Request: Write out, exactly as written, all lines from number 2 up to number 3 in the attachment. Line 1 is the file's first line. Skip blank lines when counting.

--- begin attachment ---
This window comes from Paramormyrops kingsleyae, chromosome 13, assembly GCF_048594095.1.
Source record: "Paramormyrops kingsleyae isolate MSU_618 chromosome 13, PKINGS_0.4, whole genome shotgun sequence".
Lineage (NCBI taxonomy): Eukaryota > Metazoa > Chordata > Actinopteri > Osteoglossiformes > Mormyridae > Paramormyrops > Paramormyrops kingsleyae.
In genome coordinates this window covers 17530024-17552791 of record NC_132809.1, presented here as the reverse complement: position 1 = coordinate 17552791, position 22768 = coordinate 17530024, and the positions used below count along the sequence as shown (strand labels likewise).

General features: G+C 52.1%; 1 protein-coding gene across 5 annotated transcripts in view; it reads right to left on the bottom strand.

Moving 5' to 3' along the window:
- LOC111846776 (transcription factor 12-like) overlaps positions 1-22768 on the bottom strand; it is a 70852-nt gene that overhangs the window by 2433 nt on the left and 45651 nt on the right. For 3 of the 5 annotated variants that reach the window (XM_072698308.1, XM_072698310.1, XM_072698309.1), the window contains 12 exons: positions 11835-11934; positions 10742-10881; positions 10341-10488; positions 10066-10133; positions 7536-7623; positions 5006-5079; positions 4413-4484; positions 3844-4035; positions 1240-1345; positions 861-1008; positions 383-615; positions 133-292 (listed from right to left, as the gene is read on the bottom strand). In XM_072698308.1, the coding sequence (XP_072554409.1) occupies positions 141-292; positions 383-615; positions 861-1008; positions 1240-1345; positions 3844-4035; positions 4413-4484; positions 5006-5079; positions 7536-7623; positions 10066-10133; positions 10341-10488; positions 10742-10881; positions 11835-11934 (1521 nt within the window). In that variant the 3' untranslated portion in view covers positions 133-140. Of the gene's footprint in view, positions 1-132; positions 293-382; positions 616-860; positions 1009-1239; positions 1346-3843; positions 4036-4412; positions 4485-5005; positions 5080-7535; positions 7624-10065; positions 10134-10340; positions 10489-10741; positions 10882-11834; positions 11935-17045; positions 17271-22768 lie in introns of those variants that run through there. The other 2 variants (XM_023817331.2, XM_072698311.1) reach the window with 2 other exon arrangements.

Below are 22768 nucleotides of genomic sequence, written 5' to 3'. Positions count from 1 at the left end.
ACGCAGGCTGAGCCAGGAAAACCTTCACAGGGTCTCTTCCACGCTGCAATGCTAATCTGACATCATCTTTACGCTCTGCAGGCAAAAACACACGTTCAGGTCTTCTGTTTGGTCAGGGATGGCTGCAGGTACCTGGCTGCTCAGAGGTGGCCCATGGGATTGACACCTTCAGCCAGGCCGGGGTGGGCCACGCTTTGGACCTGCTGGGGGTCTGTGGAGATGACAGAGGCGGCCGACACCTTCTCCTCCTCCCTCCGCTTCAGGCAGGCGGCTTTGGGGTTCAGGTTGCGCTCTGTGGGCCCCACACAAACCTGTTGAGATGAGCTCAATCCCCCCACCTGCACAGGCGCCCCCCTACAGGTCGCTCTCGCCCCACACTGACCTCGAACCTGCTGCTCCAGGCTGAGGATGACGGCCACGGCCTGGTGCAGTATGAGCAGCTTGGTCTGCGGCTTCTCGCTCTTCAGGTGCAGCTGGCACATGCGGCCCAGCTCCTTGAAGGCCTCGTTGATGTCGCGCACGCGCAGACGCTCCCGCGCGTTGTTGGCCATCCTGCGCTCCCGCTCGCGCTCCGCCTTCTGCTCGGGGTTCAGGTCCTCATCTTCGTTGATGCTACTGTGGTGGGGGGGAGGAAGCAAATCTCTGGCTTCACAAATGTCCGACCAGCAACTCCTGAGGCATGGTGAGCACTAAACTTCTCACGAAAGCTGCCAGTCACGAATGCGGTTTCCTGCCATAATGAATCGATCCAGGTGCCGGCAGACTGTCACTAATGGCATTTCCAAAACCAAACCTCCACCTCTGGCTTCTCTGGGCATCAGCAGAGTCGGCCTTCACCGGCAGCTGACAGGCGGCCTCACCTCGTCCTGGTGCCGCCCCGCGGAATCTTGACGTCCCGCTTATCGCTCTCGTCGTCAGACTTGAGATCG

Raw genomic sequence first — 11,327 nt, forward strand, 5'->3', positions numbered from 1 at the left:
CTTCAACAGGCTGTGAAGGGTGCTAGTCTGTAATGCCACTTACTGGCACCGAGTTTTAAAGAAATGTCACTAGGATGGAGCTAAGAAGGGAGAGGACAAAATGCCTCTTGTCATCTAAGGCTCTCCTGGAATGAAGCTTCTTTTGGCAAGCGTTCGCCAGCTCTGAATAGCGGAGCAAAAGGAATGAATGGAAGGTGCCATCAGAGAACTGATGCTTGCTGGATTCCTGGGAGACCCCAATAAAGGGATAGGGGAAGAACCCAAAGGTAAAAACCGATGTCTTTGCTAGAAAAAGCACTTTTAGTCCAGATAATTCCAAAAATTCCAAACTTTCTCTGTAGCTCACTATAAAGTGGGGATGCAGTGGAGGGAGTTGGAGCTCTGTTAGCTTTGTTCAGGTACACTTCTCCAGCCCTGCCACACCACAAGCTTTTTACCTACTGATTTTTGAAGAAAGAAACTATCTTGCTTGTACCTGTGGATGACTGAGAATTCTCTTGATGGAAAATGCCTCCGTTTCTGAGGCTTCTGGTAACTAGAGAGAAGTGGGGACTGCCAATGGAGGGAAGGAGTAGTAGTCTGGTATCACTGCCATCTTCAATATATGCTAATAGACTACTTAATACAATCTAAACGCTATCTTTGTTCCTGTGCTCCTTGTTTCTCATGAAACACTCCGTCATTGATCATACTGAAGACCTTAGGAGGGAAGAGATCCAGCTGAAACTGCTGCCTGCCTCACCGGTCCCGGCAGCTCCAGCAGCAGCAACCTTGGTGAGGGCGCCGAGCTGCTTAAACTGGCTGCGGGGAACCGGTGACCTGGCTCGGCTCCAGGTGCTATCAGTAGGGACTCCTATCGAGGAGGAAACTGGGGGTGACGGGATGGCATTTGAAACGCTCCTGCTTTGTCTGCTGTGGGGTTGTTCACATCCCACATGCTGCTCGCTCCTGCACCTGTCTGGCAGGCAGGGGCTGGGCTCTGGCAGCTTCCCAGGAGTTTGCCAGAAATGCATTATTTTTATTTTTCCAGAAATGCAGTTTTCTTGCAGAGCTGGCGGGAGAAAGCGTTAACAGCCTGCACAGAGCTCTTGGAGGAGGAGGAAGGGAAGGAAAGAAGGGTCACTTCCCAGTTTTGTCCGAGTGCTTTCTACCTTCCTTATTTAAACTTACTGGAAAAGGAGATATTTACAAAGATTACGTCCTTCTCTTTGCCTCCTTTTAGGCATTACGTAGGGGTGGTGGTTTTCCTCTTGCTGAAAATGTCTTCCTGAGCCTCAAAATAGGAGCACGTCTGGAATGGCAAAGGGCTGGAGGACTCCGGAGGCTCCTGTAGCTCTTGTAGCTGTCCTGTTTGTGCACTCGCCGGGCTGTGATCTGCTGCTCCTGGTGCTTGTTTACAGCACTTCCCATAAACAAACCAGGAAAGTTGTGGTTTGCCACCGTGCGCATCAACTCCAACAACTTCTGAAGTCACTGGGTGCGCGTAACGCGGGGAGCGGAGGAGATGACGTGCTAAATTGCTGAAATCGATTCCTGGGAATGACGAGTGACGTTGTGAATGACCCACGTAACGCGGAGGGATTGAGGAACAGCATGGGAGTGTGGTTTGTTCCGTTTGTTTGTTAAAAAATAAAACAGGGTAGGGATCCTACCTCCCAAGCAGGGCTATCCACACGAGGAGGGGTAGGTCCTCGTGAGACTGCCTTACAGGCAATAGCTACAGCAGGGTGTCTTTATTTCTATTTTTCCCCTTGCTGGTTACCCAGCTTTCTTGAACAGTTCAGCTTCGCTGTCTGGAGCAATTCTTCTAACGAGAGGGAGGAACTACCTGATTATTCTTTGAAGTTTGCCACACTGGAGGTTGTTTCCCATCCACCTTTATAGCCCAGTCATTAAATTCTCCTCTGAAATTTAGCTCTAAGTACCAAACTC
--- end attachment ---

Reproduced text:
Source record: "Paramormyrops kingsleyae isolate MSU_618 chromosome 13, PKINGS_0.4, whole genome shotgun sequence".
Lineage (NCBI taxonomy): Eukaryota > Metazoa > Chordata > Actinopteri > Osteoglossiformes > Mormyridae > Paramormyrops > Paramormyrops kingsleyae.